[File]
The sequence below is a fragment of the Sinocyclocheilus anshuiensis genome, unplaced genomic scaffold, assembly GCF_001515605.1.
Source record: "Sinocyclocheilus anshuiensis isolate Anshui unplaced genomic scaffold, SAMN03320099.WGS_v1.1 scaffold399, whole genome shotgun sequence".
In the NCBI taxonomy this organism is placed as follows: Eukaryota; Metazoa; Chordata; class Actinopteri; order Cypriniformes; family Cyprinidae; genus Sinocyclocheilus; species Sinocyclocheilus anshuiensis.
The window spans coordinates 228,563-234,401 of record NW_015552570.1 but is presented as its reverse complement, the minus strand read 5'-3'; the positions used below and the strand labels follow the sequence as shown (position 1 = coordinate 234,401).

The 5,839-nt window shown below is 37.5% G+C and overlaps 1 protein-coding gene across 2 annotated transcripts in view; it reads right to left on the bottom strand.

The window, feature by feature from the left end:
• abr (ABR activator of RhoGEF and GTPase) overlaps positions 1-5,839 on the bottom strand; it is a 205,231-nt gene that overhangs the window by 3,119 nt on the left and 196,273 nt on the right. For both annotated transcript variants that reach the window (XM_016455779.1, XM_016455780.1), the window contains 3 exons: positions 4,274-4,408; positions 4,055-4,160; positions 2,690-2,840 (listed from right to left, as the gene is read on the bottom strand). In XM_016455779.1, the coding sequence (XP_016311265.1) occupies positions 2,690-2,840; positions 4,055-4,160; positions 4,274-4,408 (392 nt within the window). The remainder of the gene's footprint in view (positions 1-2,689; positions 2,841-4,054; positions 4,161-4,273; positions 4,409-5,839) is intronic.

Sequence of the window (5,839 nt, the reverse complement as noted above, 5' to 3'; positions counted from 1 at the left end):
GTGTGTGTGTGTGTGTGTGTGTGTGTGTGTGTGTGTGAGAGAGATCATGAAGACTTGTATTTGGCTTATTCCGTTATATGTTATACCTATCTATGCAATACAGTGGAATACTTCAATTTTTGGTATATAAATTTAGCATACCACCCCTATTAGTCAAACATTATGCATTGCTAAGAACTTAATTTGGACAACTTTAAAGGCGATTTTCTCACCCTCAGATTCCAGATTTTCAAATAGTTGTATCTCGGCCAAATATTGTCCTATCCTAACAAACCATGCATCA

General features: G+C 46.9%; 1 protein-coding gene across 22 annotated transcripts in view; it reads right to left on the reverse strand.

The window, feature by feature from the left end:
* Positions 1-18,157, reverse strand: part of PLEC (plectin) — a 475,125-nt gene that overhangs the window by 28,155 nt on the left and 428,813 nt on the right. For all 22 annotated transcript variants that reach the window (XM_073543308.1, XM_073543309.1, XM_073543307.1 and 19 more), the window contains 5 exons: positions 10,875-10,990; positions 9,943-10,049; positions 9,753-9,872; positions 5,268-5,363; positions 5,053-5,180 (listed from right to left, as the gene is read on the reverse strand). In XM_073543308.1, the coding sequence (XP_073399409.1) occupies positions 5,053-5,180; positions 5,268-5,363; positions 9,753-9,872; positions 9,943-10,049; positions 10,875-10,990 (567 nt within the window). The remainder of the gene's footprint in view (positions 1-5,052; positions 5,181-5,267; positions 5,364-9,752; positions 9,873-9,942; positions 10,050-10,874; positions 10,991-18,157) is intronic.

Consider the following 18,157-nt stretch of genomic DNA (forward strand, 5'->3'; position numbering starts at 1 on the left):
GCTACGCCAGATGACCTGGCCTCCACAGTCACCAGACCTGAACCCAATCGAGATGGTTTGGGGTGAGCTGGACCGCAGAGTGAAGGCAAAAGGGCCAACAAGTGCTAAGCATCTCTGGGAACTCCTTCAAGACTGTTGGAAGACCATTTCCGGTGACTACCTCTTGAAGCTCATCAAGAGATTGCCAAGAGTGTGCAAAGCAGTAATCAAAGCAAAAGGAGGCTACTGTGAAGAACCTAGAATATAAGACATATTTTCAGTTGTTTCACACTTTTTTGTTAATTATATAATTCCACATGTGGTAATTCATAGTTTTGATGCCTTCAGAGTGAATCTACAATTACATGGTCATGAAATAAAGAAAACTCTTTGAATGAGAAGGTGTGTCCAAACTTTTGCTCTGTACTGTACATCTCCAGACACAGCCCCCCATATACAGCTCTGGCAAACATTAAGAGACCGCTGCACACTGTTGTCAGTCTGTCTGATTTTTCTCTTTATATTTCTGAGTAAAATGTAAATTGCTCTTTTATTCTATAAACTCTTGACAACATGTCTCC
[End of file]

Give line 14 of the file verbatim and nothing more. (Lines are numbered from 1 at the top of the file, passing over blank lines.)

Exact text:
GCTACGCCAGATGACCTGGCCTCCACAGTCACCAGACCTGAACCCAATCGAGATGGTTTGGGGTGAGCTGGACCGCAGAGTGAAGGCAAAAGGGCCAACAAGTGCTAAGCATCTCTGGGAACTCCTTCAAGACTGTTGGAAGACCATTTCCGGTGACTACCTCTTGAAGCTCATCAAGAGATTGCCAAGAGTGTGCAAAGCAGTAATCAAAGCAAAAGGAGGCTACTGTGAAGAACCTAGAATATAAGACATATTTTCAGTTGTTTCACACTTTTTTGTTAATTATATAATTCCACATGTGGTAATTCATAGTTTTGATGCCTTCAGAGTGAATCTACAATTACATGGTCATGAAATAAAGAAAACTCTTTGAATGAGAAGGTGTGTCCAAACTTTTGCTCTGTACTGTACATCTCCAGACACAGCCCCCCATATACAGCTCTGGCAAACATTAAGAGACCGCTGCACACTGTTGTCAGTCTGTCTGATTTTTCTCTTTATATTTCTGAGTAAAATGTAAATTGCTCTTTTATTCTATAAACTCTTGACAACATGTCTCC